By Ian WyattNEW YORK ( TheStreet) -- Did you know that just three trading days ago, on Jan. 19, the Russell Small Cap Index was within 6 percentage points of its all-time high of 855? Surprised? I would think so. Given the severity of the recent recession, it seems that stocks have defied gravity to roar back to such lofty levels. Take a look at the five-year chart below and you'll see what this rally looks like in a historical perspective. A quick look at this chart, and the perspective that small cap stocks were so close to breaking out to an all-time high, might make you think that stocks are wildly overvalued. The market certainly thinks so, as small-caps have fallen 4.3% over the last three sessions. In fact in some cases stocks are wildly overvalued, and to be perfectly honest I wouldn't rush out to buy an ETF right now that tracks any of the major indices. Chances are this will be dead money, and the risk-return potential doesn't justify that type of investment right now.
Why? As I wrote on Thursday:
Sell out of the positions you don't have conviction in for the next 6 to 12 months. You can use this cash to buy shares of stocks you have more confidence in. Consider taking profits on some of your positions, if you have profits to take. This doesn't mean selling all of your shares. Depending on your conviction in the position, think about selling around 50% of your shares. Do your research and be ready to buy more shares of the stocks you want to hold for the next 6 to 12 months. If you did the above, you should have capital available to use without having to take this out of savings, or waiting to generate it through your normal income streams. Average into the positions you decided you want to own for the next 6-12 months. This could mean adding to positions you already have and want to continue to own, or starting positions in new investments. Consider buying in two to four tranches to average out your cost basis. Doing the above will help you mitigate the risk of buying too many shares when the broad market gets stretched. But the strategies will also help you stay in the market to take advantage of the inevitability that many stocks will continue to rise. After all, if you're not in the market, you have no chance of making any profits at all.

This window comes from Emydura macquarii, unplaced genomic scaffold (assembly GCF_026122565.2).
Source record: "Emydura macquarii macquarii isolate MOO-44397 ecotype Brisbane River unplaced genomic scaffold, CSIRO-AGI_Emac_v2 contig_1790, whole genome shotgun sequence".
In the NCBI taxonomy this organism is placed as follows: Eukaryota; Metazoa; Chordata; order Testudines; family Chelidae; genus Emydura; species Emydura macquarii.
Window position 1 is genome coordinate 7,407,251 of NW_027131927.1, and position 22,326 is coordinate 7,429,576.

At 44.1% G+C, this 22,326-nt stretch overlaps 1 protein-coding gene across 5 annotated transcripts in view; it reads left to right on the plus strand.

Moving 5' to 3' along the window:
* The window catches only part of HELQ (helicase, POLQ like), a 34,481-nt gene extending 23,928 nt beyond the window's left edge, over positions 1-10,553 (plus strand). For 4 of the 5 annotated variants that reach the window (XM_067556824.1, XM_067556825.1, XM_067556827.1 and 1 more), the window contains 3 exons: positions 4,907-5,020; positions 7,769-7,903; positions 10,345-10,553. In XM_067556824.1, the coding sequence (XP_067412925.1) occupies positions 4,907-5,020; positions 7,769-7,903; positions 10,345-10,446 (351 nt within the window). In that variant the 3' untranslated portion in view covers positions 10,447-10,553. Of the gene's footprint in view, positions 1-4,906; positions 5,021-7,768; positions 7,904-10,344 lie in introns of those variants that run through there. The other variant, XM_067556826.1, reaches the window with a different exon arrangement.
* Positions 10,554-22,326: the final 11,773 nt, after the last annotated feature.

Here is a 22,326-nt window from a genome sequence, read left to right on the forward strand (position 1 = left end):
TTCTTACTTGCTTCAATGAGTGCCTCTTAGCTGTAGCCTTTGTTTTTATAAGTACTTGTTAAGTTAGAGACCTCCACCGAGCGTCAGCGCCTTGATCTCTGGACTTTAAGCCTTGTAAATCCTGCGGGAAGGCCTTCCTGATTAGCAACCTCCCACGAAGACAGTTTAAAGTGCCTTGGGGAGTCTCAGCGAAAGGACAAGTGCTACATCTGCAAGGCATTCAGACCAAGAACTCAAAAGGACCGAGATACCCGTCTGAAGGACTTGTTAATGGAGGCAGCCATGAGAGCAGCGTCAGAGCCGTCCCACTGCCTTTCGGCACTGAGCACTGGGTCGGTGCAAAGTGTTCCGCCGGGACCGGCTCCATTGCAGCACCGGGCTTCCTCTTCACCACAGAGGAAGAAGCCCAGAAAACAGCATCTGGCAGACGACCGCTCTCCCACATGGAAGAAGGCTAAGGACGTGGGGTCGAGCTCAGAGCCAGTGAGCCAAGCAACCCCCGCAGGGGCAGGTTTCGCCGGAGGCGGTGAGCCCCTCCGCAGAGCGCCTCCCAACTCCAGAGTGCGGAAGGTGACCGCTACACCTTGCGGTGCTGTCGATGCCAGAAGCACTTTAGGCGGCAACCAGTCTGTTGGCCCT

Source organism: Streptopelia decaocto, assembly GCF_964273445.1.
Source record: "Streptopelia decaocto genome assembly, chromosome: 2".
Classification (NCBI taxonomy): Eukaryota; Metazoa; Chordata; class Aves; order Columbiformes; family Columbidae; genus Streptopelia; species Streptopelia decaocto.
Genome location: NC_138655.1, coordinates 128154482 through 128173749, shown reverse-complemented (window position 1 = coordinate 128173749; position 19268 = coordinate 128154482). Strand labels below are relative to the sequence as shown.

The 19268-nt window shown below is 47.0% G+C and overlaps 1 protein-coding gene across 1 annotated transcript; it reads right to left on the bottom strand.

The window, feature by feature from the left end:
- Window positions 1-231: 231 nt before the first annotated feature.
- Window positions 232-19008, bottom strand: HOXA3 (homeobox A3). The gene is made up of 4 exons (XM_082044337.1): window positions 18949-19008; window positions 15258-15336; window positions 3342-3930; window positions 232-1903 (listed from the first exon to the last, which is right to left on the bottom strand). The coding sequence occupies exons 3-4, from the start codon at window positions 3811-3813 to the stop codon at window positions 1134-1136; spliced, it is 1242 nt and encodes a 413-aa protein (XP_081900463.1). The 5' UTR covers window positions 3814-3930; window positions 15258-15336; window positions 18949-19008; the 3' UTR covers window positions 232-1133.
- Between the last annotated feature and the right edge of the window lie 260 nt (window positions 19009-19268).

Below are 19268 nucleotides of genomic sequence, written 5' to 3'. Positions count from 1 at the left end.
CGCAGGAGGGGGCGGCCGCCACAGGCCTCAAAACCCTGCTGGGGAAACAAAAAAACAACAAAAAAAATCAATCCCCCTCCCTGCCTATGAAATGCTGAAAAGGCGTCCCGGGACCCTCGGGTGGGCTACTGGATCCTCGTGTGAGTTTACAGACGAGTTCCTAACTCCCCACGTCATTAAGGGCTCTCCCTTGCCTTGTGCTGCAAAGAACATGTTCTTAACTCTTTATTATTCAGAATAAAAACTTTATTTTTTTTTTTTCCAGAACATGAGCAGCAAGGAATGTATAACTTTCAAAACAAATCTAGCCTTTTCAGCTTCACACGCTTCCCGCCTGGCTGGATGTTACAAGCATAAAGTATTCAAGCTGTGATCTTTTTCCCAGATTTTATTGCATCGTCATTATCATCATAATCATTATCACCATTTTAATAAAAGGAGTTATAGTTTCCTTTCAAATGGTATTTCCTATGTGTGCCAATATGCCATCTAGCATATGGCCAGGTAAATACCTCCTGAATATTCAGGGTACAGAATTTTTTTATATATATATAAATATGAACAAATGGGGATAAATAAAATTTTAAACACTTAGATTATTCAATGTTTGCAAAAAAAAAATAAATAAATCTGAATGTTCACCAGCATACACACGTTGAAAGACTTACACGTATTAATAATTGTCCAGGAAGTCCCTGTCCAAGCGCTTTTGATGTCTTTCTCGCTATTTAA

"My outlook is that individual stocks will decouple from the major indices and will start to move on more stock and industry specific news. I believe that the broad market will become increasingly volatile as this decoupling happens, and that index investors will not see much difference in the value of their holdings."I think this de-coupling will go on for the next few months, so there is no huge rush to try and rebalance your portfolio all at once. A couple of tips to help you get started: